A disclaimer: a long time ago, in a galaxy not so far away, the PPCC became an emotional slave of the cultural empire that is Star Wars. We saw the movies (and bought them several times in several formats, Mr. Lucas!), we bought the books, the comic books, the merchandise. We wrote the fanfiction. We rode the MGM Studios ride, again and again. So deeply enmeshed is Star Wars into our brain chemistry that anything, anything that comes out remotely Star Wars-ish gets an immediate A+ in our books.
So how does the most recent animated Star Wars film, Star Wars: The Clone Wars, rate? A+?
Well, not really. It's more of a C- effort. It's also an easy target for critics of the franchise, as it looks like little more than an effort to milk that tired Star Wars cow one... last... time. (And as Mr. Lucas has had his way, this is not actually the last time.)
A computer-animated film, The Clone Wars offers a standalone snapshot of life between episodes II (Attack of the Clones) and III (Revenge of the Sith). Generals Obi-Wan Kenobi (voiced by James Arnold Taylor) and Anakin Skywalker (voiced by Matt Lanter) are called on to save Jabba the Hutt's baby son, "Stinky" (*sigh*), from a dastardly kidnapping attempt. As with all things in the prequel trilogy, this kidnapping attempt is really a far more sinister plot orchestrated by Emperor Palpatine as yet another move in his labyrinthine game of political chess with himself. Honestly, we have never understood anything that that man says or does in the prequels. Couldn't he have just taken over as Palpatine, Sith Lord of Evil and Your Overlord, without that whole Kiwi clones versus cheeky, junky robots thing?
Anakin and Ahsoka. Ahsoka: a subtle commentary on Buddhist politics? Well, probably not.
Anakin unexpectedly gets a fresh, young Padawan to train - Ahsoka (?!) (voiced by Ashley Eckstein). Yes, Ahsoka. No, not Ashoka or Asoka. Ah-soka. So is Ahsoka an NRI? Discuss.
Anyway, this is paint-by-numbers Star Wars. It features all the usual Star Warsy things - elaborate land battles, elaborate space battles, elaborate lightsaber duels and snarky "American cowboy"-style one-liners - except without any punch, without any soul. Alas. Gone is the mystically weird popcorn Zen of the old trilogy. Gone is the admirably confounding political science 101 of the new trilogy. Gone is the edgy fun of the other, much superior animated Clone Wars series by Genndy "genius" Tartakovsky.
Instead, all we have is a lazy rehashing of everything we've already seen before. No insight is given. No interesting plot thing. And not only is it lazy, but it's annoying and, well, stupid as well - the banter is tired, with women* and gays** mocked, and goodness, gracious but Obi-Wan is a condescending prat in this one. Argh. Arrghhh.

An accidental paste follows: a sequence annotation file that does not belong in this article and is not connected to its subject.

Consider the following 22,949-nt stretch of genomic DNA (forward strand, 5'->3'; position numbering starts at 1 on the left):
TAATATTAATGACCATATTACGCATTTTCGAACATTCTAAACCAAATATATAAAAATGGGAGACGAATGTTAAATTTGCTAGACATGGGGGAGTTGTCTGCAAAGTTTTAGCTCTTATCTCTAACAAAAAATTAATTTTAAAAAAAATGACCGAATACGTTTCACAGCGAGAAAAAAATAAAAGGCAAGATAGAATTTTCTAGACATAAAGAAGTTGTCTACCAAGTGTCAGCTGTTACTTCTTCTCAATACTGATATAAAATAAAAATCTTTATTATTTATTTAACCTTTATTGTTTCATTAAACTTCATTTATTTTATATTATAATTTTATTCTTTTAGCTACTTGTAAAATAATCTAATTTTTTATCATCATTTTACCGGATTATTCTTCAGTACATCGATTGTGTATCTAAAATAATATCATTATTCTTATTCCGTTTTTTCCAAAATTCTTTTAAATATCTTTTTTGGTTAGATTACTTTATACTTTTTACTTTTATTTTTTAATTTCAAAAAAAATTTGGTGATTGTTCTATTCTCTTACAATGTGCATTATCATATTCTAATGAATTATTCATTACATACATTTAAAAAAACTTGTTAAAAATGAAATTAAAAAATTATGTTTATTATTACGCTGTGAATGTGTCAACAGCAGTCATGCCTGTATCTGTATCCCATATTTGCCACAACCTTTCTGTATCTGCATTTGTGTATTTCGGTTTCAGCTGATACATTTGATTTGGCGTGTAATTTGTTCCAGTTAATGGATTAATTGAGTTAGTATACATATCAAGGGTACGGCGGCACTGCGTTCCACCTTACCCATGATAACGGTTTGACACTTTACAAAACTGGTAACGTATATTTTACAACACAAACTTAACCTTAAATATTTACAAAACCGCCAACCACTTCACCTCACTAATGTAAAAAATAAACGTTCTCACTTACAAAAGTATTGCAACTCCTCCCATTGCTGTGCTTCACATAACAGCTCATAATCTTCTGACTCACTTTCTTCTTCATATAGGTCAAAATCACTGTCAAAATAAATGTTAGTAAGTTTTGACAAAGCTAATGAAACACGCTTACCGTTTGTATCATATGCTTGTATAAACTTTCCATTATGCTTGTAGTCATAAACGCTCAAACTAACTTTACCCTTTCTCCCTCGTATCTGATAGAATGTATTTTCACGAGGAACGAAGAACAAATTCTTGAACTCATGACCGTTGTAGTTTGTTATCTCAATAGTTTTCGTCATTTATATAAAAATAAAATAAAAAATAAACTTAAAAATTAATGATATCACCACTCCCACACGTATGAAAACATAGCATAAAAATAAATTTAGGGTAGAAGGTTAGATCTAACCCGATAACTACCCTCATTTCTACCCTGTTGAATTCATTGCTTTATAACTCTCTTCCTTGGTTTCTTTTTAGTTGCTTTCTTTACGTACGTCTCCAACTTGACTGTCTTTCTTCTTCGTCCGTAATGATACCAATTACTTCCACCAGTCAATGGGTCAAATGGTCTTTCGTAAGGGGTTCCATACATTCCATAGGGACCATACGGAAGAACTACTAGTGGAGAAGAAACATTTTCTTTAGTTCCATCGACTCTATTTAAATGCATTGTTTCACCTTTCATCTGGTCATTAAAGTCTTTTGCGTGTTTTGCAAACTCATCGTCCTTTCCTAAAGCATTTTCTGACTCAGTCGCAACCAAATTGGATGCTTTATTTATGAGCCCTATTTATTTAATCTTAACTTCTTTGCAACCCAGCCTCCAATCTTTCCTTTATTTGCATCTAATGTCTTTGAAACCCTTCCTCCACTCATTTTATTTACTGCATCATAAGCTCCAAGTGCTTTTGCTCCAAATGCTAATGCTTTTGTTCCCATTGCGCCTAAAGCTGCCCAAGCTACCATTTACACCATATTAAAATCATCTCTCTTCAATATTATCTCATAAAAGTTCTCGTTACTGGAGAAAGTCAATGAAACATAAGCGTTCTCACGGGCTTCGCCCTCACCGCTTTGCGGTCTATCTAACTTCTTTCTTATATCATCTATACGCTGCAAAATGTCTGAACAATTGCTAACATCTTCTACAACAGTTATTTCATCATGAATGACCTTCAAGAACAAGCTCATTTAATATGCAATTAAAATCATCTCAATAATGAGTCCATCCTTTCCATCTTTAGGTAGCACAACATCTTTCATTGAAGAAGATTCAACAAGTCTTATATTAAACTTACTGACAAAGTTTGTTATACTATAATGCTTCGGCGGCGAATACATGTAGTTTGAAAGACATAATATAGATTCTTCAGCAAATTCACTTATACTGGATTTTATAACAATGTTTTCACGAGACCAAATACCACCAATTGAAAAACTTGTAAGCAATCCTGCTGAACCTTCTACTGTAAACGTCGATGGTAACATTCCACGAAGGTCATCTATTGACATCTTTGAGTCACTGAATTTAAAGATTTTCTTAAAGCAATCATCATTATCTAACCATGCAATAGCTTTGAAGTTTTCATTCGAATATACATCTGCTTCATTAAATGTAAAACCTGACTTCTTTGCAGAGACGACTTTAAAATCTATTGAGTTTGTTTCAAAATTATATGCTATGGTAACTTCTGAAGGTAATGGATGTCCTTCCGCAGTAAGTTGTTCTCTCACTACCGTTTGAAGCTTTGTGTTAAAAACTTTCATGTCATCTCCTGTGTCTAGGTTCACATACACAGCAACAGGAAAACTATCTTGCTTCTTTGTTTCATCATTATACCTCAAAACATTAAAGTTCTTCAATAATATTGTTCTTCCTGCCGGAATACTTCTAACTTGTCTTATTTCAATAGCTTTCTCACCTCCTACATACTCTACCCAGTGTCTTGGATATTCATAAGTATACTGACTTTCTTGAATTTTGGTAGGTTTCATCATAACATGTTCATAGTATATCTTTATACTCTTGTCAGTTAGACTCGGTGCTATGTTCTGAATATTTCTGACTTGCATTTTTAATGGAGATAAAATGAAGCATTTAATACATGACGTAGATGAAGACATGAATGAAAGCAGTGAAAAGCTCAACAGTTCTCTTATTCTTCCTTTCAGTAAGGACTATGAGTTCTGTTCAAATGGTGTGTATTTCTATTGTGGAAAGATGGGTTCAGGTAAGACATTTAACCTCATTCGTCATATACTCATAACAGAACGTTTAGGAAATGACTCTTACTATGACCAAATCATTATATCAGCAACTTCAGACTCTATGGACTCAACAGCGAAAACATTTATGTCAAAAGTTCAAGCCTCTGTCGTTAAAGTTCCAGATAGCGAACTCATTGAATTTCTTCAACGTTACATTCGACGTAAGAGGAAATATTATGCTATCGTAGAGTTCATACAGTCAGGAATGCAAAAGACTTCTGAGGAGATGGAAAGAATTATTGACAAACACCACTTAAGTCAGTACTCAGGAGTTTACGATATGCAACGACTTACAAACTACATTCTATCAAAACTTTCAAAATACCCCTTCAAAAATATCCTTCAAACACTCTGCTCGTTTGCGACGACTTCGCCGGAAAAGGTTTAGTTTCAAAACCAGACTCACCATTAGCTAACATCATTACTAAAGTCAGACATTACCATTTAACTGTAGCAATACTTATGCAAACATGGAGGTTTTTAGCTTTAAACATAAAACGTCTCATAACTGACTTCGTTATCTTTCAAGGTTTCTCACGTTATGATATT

OMG, Obi-Wan, OMG.
* Watch out, ladies. If you're a character in this film, you get to: be flung around in all manner of skin-tight and skimpy outfits (with visible butt cracks!), and have not only prat Obi-Wan mock you ("You'll have to do much better than that, my darling.") but the droids as well ("Yes, sir - er, ma'am - er, sir!").
** Jabba the Hutt's uncle, Ziro, is a trance club-owning queen?!
What's honestly most disappointing about this film is that it amply demonstrates how all the life, soul, fun and energy has long ago been sucked out of Star Wars. We're sorry, Mr. Lucas, but it's time to pass the torch. The way in which Star Wars has seeped into American culture is epic, and often the fan-made/non-Lucas-made products are much, much superior to the sterile, mainstream output. Just consider: a Twitter Death Star attack, irreverent comic books and the darker, more dystopian comic books, the Japanese print-style Death Star attack, Admiral "it's a TRAP!" Ackbar cereal, and heck, even just all those funny references on 30 Rock.
Anyway - the PPCC doesn't just stand for "Post-Punk Cinema Club", it also stands for "Positive and Powerful Constructive Criticism"! So how can we fix Star Wars?
by the PPCC
Okay. So the coolest parts in the entire Star Wars history, according to us, are:
1. The clone wars.
2. The fugitive Jedi, interregnum period.
After watching the old trilogy, with Obi-Wan's wistful nostalgia about "the clone wars" and fighting with Luke's father and da-di-da, a proto-PPCC's imagination was positively aglow. Unfortunately, all those childhood fantasies about what the clone wars must have been like - majestic! sprawling! epic! - turned into a tinny and bizarre film. And all our hopes were dashed.
But - ! There's still hope - a NEW HOPE - for the fugitive Jedi stuff. Come on, people, come oooon! This is the most fertile ground for new stories! For adventure! For pathos! For new territories! Don't ruin it, Lucas empire!
"I shot the sherrifffff, but I didn't shoot no deputeeeee."